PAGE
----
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ACHPR68 | Protect defenders in Africa - stop criminalising and intimidating them

On 14 April, ISHR delivered a statement on the situation of human rights in Africa, with a particular focus on the criminalisation and arrest of defenders in countries such as Côte d’Ivoire, the Republic of Congo or Burundi.

The statement delivered by ISHR shed light on a high number of defenders, including whistle-blowers, being arrested and intimidated when denouncing human rights violations or fighting for democracy.   

Adélaïde Etong Kame, ISHR Africa Programme Manager urged the government of Egypt “to immediately and unconditionally release all human rights defenders, to cease restricting and criminalising their work, to effectively protect them and their families from intimidation or reprisals, and to lift all restrictive measures, including travel bans and asset freezes, taken against the defenders or their families”. Additionally, she called on Egypt “to reverse decisions taken against defenders for their human rights work and to stop using the list of terrorist organisations to punish those exercising their right to freedom of expression”.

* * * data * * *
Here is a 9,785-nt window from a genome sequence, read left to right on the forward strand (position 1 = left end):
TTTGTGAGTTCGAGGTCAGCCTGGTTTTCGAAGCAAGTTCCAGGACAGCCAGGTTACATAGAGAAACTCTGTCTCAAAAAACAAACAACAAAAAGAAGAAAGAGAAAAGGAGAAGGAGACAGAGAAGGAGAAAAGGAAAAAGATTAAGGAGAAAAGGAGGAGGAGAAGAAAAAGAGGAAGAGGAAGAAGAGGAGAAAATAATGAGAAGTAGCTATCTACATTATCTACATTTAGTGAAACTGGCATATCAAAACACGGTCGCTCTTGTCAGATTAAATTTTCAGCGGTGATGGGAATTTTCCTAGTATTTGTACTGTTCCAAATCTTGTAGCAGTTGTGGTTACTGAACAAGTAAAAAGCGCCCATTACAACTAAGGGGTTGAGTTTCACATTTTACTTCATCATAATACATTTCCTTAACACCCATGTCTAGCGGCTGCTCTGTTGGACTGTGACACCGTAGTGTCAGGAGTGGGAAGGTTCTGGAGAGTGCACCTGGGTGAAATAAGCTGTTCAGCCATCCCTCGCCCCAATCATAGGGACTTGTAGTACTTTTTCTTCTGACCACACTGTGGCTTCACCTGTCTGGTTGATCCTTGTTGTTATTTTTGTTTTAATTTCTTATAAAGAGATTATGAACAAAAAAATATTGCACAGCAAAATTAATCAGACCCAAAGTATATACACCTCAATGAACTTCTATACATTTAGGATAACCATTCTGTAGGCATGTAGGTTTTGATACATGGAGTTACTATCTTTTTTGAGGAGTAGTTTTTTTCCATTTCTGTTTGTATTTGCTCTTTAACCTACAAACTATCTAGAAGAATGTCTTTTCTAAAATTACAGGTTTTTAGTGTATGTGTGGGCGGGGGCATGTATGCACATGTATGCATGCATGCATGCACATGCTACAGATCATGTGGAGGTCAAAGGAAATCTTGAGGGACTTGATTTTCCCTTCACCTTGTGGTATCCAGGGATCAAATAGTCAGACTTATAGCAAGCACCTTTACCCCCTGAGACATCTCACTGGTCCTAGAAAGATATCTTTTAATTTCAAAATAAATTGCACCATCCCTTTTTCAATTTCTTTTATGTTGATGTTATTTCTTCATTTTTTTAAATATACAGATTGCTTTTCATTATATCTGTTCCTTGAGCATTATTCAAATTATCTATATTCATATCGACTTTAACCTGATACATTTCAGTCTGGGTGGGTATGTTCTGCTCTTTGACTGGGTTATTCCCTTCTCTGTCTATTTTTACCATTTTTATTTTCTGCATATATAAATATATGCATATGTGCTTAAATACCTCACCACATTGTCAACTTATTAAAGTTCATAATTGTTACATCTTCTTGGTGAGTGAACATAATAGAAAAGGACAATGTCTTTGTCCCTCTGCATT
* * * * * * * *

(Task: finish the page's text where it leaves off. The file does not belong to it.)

Following this, the statement mentioned situation of defenders in the Republic of Congo, Senegal and the Democratic Republic of Congo, where they have been targeted for peacefully protesting and revealing a potential money laundering scheme.  

In light of this, it was important to remind States of the importance to establish a legal framework protecting defenders and enabling them to do their work safely. “ISHR calls on these States to complete the processes initiated by civil society to adopt national laws for the promotion and protection of defenders, ensuring that these comply with regional and international principles for the protection of defenders, including protection against defamation and guaranteeing the right to peaceful demonstration” said Etong Kame.

“We welcome the recent release of the IWACU Press Group journalists but recall that [in Burundi] hundreds of journalists and human rights defenders are still in exile, several human rights organisations remain deregistered and independent radio stations are banned” concluded Etong Kame.

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